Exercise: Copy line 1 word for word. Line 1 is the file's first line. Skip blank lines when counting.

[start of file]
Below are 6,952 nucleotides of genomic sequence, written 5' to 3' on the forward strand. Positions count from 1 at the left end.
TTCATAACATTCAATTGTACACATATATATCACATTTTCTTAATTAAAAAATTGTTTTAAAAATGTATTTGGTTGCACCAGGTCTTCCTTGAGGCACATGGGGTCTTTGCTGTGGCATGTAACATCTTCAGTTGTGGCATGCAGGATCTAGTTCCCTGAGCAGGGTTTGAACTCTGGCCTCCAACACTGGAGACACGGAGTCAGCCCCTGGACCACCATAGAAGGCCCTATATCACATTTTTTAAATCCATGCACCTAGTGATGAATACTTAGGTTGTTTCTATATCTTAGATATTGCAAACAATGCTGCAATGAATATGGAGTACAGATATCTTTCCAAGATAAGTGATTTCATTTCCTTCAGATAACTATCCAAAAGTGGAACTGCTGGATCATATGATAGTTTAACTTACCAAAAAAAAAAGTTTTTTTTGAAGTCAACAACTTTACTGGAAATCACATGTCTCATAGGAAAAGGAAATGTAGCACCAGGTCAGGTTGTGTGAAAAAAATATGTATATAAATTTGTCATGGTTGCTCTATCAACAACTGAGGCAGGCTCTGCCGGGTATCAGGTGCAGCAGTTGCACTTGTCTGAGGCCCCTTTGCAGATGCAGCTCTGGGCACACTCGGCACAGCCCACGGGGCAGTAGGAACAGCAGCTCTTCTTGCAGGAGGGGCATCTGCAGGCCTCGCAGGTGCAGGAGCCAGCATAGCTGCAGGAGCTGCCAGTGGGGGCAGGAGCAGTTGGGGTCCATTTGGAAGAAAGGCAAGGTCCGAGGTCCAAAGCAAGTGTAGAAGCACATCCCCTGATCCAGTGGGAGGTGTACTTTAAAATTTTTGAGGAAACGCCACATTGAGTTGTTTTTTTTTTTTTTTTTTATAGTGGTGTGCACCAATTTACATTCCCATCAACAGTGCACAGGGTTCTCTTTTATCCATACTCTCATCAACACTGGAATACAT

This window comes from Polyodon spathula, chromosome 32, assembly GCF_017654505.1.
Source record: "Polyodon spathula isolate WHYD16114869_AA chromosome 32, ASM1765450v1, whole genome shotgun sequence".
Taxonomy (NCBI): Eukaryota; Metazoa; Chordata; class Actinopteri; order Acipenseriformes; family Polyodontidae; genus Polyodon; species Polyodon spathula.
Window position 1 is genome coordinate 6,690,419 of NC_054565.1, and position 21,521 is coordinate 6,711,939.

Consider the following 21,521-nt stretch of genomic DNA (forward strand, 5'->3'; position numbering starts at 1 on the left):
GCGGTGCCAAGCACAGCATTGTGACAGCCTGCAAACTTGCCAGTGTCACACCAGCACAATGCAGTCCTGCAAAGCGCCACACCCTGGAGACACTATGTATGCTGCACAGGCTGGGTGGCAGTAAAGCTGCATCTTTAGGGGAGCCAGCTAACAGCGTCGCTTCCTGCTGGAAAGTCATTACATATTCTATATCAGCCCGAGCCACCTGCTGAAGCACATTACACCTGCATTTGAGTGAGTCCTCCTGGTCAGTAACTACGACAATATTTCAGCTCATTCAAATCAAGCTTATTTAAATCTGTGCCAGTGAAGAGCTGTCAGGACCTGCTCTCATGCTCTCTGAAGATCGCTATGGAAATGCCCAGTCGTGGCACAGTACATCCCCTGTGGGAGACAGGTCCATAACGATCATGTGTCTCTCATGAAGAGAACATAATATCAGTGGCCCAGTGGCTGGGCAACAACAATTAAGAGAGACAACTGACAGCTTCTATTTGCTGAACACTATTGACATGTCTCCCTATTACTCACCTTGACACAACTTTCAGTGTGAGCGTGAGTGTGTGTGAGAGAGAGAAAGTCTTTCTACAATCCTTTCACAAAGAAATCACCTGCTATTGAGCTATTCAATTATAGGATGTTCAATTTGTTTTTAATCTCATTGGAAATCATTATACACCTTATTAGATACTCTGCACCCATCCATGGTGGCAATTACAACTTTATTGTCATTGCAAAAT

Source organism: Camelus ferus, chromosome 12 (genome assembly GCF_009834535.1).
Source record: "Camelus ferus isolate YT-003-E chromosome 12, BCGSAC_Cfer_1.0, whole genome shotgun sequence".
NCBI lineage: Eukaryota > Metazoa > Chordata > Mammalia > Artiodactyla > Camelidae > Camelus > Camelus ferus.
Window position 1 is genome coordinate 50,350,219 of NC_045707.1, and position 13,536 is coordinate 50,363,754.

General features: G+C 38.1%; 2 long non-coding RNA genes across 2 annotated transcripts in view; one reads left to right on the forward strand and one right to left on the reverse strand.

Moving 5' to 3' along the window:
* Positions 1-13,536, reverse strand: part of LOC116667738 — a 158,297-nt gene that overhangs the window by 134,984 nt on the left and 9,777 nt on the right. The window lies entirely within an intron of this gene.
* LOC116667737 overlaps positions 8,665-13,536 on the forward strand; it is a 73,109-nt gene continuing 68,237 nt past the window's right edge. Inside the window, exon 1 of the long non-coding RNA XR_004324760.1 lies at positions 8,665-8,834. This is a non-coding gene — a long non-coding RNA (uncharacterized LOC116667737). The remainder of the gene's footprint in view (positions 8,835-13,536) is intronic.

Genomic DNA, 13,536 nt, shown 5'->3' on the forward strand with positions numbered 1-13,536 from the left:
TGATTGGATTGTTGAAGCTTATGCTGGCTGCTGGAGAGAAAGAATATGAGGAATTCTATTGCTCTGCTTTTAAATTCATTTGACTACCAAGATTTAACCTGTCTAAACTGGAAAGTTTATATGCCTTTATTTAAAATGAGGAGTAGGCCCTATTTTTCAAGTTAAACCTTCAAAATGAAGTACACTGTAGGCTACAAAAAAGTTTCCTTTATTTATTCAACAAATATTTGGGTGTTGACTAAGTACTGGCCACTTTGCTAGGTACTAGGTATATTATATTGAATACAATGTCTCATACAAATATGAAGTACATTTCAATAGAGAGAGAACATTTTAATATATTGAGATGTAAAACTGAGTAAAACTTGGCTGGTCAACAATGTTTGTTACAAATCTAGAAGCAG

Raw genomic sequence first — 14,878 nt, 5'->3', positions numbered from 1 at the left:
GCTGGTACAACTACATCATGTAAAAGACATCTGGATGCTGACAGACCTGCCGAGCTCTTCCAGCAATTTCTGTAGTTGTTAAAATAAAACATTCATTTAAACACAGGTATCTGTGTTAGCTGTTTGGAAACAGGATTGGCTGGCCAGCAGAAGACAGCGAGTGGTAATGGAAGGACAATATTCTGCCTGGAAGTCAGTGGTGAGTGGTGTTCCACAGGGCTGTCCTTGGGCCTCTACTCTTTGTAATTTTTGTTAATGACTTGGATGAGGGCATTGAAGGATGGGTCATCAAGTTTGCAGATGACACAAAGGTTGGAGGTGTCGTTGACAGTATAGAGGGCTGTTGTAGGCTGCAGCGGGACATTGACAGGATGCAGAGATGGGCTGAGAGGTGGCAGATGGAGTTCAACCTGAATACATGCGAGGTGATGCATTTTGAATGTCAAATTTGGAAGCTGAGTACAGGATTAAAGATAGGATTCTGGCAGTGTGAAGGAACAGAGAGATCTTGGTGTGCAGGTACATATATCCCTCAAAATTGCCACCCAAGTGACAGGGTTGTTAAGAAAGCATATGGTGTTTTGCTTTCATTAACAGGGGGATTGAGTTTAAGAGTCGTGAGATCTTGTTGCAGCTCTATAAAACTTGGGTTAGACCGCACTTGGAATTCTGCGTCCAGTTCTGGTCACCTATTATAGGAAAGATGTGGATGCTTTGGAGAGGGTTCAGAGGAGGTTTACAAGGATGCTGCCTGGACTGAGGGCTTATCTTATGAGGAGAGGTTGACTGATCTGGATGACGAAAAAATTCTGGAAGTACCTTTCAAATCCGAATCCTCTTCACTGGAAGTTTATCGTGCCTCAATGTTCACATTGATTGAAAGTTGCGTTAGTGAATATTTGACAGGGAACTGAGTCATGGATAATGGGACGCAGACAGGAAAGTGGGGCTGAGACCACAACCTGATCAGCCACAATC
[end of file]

Below are 6,952 nucleotides of genomic sequence, written 5' to 3' on the forward strand. Positions count from 1 at the left end.